A powerful example of bypassing gatekeepers can be seen in the rise of the unknown artist who reaches fame independently from traditional gatekeeping pathways. Barzilai-Nahon's (2008) gatekeeping theory accounts for the rise of the “YouTube star” phenomenon where artists (usually millennials) bypass the established gatekeeping pathways and directly connect with online audiences. For Barzilai-Nahon, there are multiple pathways once someone provides new information into a network, involving or bypassing different stages of gatekeeping. For example, the “YouTube star” relies on communities discovering and sharing amongst themselves to a point that the fan base is in the tens of millions, attracting interest from sponsors, major labels, broadcasters and other key industry actors such as influences. In a very general sense, the fan base here is also a gatekeeper, where each fan decides on whether the information should be shared: “Fans want to be able to have discovered something on their own. They want to have the ownership, to say: Hey, I'm the reason this is so successful” (Petridis, 2014). This is a useful example of value co-creation where “once it was seen as a linear process, the value chain is increasingly viewed as networked and distributed to other parties” (Choi and Burnes, 2013, p. 39). The multiple sharing of content, be it direct or repurposed, becomes a nonlinear process in which all parties identify through co-creation, creating networks within networks. Kibby (2000) succinctly sums up this sense of co-creation with the following:
The ritual exchange of information online allows fans a feeling of community between themselves and between them and the performer, facilitating a belief in a commonality, although they are dispersed geographically and disparate in needs and experiences. An electronic place in which to “gather” enables a direct link between fans, and even makes possible a direct connection between fans and performers. The link benefits not only the fans, but also the performer and the record company, in that it provides a connection to a central focus of the performer and the producer, the marketplace.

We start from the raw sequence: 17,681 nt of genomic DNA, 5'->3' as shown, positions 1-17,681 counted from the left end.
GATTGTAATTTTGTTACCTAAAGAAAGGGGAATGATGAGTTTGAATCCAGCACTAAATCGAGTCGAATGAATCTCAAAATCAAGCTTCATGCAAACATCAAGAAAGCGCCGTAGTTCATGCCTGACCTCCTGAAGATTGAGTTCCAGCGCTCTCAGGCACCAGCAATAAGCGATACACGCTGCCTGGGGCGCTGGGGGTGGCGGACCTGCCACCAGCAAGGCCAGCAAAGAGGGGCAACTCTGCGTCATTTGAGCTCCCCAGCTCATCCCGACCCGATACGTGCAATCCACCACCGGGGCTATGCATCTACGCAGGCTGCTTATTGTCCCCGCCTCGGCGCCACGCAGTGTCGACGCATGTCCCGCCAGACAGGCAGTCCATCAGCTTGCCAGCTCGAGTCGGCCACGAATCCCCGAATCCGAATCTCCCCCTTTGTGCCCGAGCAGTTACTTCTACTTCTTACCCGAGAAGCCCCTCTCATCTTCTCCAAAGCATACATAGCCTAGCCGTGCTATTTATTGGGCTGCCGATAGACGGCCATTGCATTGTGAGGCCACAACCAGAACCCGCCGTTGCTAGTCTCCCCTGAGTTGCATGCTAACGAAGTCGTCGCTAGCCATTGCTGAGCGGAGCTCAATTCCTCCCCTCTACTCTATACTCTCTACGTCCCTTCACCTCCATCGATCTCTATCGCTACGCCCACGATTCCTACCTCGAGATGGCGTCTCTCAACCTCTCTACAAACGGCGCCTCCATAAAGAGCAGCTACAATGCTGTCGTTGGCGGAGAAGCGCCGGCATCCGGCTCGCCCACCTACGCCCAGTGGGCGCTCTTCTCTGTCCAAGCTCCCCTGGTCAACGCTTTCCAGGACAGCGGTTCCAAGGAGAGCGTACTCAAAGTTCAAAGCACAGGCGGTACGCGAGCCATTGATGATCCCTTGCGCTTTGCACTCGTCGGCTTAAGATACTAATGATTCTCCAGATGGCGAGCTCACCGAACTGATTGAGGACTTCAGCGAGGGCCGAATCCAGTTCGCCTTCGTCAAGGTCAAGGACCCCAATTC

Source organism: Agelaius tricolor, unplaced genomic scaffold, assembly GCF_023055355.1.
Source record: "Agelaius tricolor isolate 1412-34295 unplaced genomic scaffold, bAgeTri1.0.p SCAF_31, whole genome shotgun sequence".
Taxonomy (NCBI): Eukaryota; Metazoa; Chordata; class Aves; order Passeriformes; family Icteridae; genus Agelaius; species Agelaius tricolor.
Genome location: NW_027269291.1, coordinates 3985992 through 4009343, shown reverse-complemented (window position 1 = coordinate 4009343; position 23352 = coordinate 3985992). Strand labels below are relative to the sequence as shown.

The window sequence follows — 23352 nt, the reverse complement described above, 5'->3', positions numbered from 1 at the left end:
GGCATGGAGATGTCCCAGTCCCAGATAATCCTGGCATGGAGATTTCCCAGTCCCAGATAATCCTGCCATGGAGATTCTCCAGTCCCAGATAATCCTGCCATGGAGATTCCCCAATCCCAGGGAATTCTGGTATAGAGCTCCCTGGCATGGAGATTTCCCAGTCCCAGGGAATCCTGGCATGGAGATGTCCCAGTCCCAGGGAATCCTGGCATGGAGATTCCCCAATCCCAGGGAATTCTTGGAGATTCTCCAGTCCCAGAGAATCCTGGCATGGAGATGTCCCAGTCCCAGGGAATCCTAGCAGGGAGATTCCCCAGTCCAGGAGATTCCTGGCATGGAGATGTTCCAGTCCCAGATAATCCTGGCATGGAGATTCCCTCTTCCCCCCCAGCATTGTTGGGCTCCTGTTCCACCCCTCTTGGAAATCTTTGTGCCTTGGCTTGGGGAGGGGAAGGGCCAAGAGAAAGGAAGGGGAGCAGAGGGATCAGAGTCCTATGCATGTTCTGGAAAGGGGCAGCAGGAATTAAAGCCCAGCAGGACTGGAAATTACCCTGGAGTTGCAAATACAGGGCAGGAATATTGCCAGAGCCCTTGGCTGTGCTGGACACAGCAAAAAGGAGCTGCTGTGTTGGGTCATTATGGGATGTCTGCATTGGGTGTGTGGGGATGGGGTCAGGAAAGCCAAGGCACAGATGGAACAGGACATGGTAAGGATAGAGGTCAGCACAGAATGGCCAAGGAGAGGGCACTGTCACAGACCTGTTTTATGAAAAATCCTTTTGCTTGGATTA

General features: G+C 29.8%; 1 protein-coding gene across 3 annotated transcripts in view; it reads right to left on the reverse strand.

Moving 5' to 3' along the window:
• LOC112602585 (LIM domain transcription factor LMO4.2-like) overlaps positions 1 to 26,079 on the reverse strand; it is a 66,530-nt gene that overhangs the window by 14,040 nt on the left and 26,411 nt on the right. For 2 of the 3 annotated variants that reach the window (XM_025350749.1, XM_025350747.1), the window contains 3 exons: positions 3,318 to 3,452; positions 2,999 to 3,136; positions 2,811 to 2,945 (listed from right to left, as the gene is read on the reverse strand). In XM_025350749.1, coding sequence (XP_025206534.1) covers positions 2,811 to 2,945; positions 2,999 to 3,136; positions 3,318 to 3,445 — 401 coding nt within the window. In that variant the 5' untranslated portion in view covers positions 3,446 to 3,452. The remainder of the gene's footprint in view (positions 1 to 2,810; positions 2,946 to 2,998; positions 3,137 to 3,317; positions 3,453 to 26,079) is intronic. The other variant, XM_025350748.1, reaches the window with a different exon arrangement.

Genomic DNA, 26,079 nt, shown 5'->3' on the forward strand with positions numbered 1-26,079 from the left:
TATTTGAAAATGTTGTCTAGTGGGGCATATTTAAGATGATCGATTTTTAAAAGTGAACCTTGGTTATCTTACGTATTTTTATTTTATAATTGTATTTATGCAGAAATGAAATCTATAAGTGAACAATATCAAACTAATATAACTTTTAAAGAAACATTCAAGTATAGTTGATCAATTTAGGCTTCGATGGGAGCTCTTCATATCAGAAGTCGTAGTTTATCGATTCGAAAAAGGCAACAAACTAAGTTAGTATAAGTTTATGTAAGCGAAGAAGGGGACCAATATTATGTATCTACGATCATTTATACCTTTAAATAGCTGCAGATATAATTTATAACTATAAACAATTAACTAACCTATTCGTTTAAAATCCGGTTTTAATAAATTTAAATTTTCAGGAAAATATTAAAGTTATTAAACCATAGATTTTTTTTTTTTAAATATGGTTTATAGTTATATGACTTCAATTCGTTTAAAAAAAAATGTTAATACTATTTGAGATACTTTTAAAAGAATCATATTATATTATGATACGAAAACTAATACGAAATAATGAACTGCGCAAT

(Kibby, 2000, p. 91)
The rise of Australian artist Troye Sivan exemplifies gatekeeping bypassing cocreation, a feeling of community and how contemporary networks can be utilised to build larger audiences. Sivan’s initial fan base was constructed via appearances on Australian Idol in 2006. With the release of his single “Happy Little Pill” and later the debut album Blue Neighbourhood in 2015 (EMI and Capitol), his loyal fan base helped him achieve Established artist status, with both releases reaching number one on iTunes. By uploading his music on YouTube, he actively developed a social media network of fans and friends with whom he interacted, discussing issues such as his coming out. "He sparked his career online, expressed his deepest truths to thousands of viewers, and received enormous support from the loyal fanbase he has built over the past decade through the web” (Ampersand, 2019). Through his direct communication about personal issues, fans identified with him: “The reason why I love Troye is because he is such an inspiration to me ... and he is such a genuine person” (Don’t bore us, 2018). In a 2018 interview Sivan talks about this direct personal relationship: “I just want to provide for a young audience what I felt was lacking when I was a kid ... which was representation of someone living their life” (Bruner, 2018). In July 2020, Sivan had 17,000,000 listeners on Spotify (Spotify, 2020). His highly active engagement with audiences can be seen with the following statistic sample: 9,362,997 Twitter followers (Trackanalytics,
2020a), 7,180,000 YouTube subscribers (Trackanalytics, 2020b) aud 11,200,000 Instagram followers (Instagram, 2020).
International market events: An overview